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Voting and Paper

March 16, 2004

A public radio commentary

With the U.S. primary season nearly over, and the general election ahead, it's time to focus on how we vote. Wanting no repeat of the Florida voting fiasco of the 2000 Presidential Election, many states now use electronic voting - just touching a computer screen casts a vote. I'm wary, though, that this new technology may simply sweep any problems we've had into an electronic void without solving them.

We are tossing out the Votomatic Ballot Tally System, invented in 1963. With these machiens citizens punched holes in special index cards to cast votes, which could then be counted quickly by a computer. Most importantly, though, the Votomatic System left an audit trail - that is, actual ballots that can be recounted by machine, or if desired by hand. As we learned in Florida in 2000 what exactly constitutes a valid vote isn't clear: Does the card need to be punched completely, or need a voter only indent the card?

To avoid making these decisions, state officials are turning toward electronic voting. They hype electronic voting emphasizing how it can help voters: For example, voters often invalidate their punch card ballots by choosing too many candidates, an electronic system can alert a voter about an improper ballot.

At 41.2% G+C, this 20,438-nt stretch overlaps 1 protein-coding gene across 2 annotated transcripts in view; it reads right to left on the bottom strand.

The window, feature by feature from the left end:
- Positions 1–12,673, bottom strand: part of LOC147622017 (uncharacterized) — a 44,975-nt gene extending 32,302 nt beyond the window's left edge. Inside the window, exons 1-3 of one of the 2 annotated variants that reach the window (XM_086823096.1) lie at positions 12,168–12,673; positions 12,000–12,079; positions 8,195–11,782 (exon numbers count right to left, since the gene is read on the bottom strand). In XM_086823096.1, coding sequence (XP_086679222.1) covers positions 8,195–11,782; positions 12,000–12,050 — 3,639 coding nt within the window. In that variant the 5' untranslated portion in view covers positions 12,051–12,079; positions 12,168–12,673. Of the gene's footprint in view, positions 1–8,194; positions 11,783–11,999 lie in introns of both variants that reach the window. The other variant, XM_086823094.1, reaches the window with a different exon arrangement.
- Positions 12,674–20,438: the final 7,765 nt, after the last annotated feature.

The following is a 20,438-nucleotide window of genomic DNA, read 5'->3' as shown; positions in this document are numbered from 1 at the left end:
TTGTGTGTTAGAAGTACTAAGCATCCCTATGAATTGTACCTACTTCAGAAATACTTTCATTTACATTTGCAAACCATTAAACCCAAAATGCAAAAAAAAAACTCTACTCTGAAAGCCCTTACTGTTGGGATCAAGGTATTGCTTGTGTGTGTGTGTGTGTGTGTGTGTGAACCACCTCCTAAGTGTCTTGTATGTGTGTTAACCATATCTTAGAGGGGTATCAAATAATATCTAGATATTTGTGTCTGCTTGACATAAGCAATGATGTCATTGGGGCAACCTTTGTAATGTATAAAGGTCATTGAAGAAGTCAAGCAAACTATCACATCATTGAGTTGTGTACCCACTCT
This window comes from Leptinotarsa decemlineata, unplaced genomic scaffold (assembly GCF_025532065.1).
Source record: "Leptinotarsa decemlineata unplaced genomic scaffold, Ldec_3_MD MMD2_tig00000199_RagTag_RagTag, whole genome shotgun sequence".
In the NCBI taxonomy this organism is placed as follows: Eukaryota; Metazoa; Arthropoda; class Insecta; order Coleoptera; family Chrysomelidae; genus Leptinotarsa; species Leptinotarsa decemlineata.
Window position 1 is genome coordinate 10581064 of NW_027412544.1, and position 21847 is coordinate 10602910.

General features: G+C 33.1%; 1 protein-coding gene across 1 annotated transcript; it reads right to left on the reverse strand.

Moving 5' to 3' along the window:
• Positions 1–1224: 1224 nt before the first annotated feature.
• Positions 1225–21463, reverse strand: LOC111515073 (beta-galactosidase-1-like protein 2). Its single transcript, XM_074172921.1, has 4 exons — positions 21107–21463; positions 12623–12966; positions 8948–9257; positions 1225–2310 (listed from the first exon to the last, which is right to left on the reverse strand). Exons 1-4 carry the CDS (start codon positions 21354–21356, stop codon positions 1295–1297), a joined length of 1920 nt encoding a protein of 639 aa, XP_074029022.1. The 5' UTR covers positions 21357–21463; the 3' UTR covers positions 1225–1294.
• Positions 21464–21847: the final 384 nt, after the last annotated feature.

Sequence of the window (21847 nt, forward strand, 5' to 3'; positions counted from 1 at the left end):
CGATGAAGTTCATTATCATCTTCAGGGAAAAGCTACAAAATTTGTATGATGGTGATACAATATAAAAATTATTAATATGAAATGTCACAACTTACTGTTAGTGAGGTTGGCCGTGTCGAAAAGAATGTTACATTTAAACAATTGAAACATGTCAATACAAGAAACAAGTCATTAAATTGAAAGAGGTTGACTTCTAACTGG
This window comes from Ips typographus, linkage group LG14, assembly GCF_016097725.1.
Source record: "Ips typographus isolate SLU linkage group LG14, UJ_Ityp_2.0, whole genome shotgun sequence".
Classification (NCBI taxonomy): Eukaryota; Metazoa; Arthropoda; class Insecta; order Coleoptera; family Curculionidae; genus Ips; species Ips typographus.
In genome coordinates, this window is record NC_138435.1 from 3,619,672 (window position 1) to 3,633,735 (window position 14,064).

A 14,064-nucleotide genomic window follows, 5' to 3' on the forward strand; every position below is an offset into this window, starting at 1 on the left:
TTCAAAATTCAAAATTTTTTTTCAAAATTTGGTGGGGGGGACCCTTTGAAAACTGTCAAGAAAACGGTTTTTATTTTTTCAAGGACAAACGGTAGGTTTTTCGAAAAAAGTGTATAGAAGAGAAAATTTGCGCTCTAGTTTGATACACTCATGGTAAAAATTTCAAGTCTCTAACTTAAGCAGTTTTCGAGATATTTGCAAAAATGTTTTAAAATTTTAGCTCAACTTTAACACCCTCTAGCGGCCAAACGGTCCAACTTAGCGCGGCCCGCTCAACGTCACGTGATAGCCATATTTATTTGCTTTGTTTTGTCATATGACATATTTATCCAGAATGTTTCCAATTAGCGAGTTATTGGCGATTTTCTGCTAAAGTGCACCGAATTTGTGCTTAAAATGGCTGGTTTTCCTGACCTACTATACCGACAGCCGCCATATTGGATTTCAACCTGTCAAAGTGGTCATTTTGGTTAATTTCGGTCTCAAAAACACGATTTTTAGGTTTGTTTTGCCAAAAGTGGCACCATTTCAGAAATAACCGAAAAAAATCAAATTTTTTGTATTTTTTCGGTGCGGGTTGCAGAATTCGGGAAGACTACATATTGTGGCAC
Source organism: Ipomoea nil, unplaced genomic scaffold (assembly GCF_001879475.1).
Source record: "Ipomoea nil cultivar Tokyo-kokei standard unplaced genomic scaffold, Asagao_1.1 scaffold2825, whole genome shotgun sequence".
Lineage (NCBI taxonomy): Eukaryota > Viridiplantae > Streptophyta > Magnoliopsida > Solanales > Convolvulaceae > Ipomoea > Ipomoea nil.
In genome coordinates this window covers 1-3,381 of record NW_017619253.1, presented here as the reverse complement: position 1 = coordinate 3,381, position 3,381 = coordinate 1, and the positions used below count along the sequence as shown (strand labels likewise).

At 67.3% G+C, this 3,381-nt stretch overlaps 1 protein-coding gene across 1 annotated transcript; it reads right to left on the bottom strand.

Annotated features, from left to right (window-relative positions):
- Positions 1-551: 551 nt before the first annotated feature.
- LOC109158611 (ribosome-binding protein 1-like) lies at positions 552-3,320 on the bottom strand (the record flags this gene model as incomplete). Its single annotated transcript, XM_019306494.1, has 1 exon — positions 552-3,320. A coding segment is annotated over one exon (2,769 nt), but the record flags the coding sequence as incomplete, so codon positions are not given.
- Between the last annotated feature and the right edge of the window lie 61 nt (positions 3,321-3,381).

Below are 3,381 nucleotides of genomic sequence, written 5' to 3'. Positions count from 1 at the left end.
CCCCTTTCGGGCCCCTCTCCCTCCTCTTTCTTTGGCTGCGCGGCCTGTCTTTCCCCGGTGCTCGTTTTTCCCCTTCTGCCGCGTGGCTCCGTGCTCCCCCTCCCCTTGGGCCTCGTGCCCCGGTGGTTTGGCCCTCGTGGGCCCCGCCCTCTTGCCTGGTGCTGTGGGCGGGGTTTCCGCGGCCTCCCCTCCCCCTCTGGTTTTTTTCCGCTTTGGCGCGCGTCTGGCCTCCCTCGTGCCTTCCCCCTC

In spite of many advantages, I'm leery of electronic voting. I've written many computer programs in my life and have learned that no software is foolproof. And I worry about security: Recently someone stole the Diebold company's voting machine software, displaying it on a web site, giving hackers a blueprint for attacking the machines.

Perhaps all this can be solved giving us nice and clean electronic balloting: Just press a button on a touch screen and the machine records your vote. Or does it?

So far, electronic voting machines have actually subtracted votes instead of adding them. And in Florida electronic voting machines found that 137 people who'd showed up and gone into the booth had no recorded votes. Did these people just choose not to vote once they got in the booth, or did the machines fail? We'll never know because electronic voting machine don't leave an audit trail.

So, the key to reliable electronic voting is old-fashioned: It's paper. The machine should record the vote electronically, but also spit out a small card with the vote printed on it. A card that can be recounted if necessary. While it seems a simple solution, many voting machine companies oppose it. It's too complicated, expensive and complex they say, arguing that it's inefficient.

When we heard cries like this - that we need electronic voting because it is clean, neat, and efficient - we should remember that democracy is often a very messy thing. In fact, there's a name for a society with efficient and time-saving voting procedures, it's called a dictatorship!

Copyright 2004 William S. Hammack Enterprises